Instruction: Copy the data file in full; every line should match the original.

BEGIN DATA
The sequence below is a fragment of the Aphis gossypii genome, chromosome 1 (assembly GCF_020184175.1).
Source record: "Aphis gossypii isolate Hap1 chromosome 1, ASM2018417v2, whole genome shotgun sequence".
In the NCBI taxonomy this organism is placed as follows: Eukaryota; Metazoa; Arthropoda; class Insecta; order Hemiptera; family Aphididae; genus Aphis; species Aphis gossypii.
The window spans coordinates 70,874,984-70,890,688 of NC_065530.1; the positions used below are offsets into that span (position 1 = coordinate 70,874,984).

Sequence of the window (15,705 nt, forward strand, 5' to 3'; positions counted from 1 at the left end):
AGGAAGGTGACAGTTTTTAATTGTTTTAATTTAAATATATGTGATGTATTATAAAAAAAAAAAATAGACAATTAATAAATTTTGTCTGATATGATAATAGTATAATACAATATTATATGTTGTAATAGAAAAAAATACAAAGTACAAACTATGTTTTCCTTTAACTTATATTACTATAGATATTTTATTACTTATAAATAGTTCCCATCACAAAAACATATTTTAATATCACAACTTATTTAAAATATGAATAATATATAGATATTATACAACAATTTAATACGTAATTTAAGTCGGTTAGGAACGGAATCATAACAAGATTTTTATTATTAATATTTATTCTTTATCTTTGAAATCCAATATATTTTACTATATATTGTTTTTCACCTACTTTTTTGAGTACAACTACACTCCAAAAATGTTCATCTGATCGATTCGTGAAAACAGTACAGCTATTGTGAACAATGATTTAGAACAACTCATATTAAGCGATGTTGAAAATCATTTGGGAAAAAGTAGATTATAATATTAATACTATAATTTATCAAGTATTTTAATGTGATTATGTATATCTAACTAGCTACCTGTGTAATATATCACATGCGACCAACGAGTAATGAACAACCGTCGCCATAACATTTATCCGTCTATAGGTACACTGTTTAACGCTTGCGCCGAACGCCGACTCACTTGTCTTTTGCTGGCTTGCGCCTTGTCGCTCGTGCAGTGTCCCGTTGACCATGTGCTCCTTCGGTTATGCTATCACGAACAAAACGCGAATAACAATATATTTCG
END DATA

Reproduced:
The sequence below is a fragment of the Aphis gossypii genome, chromosome 1 (assembly GCF_020184175.1).
Source record: "Aphis gossypii isolate Hap1 chromosome 1, ASM2018417v2, whole genome shotgun sequence".
In the NCBI taxonomy this organism is placed as follows: Eukaryota; Metazoa; Arthropoda; class Insecta; order Hemiptera; family Aphididae; genus Aphis; species Aphis gossypii.
The window spans coordinates 70,874,984-70,890,688 of NC_065530.1; the positions used below are offsets into that span (position 1 = coordinate 70,874,984).

Sequence of the window (15,705 nt, forward strand, 5' to 3'; positions counted from 1 at the left end):
AGGAAGGTGACAGTTTTTAATTGTTTTAATTTAAATATATGTGATGTATTATAAAAAAAAAAAATAGACAATTAATAAATTTTGTCTGATATGATAATAGTATAATACAATATTATATGTTGTAATAGAAAAAAATACAAAGTACAAACTATGTTTTCCTTTAACTTATATTACTATAGATATTTTATTACTTATAAATAGTTCCCATCACAAAAACATATTTTAATATCACAACTTATTTAAAATATGAATAATATATAGATATTATACAACAATTTAATACGTAATTTAAGTCGGTTAGGAACGGAATCATAACAAGATTTTTATTATTAATATTTATTCTTTATCTTTGAAATCCAATATATTTTACTATATATTGTTTTTCACCTACTTTTTTGAGTACAACTACACTCCAAAAATGTTCATCTGATCGATTCGTGAAAACAGTACAGCTATTGTGAACAATGATTTAGAACAACTCATATTAAGCGATGTTGAAAATCATTTGGGAAAAAGTAGATTATAATATTAATACTATAATTTATCAAGTATTTTAATGTGATTATGTATATCTAACTAGCTACCTGTGTAATATATCACATGCGACCAACGAGTAATGAACAACCGTCGCCATAACATTTATCCGTCTATAGGTACACTGTTTAACGCTTGCGCCGAACGCCGACTCACTTGTCTTTTGCTGGCTTGCGCCTTGTCGCTCGTGCAGTGTCCCGTTGACCATGTGCTCCTTCGGTTATGCTATCACGAACAAAACGCGAATAACAATATATTTCG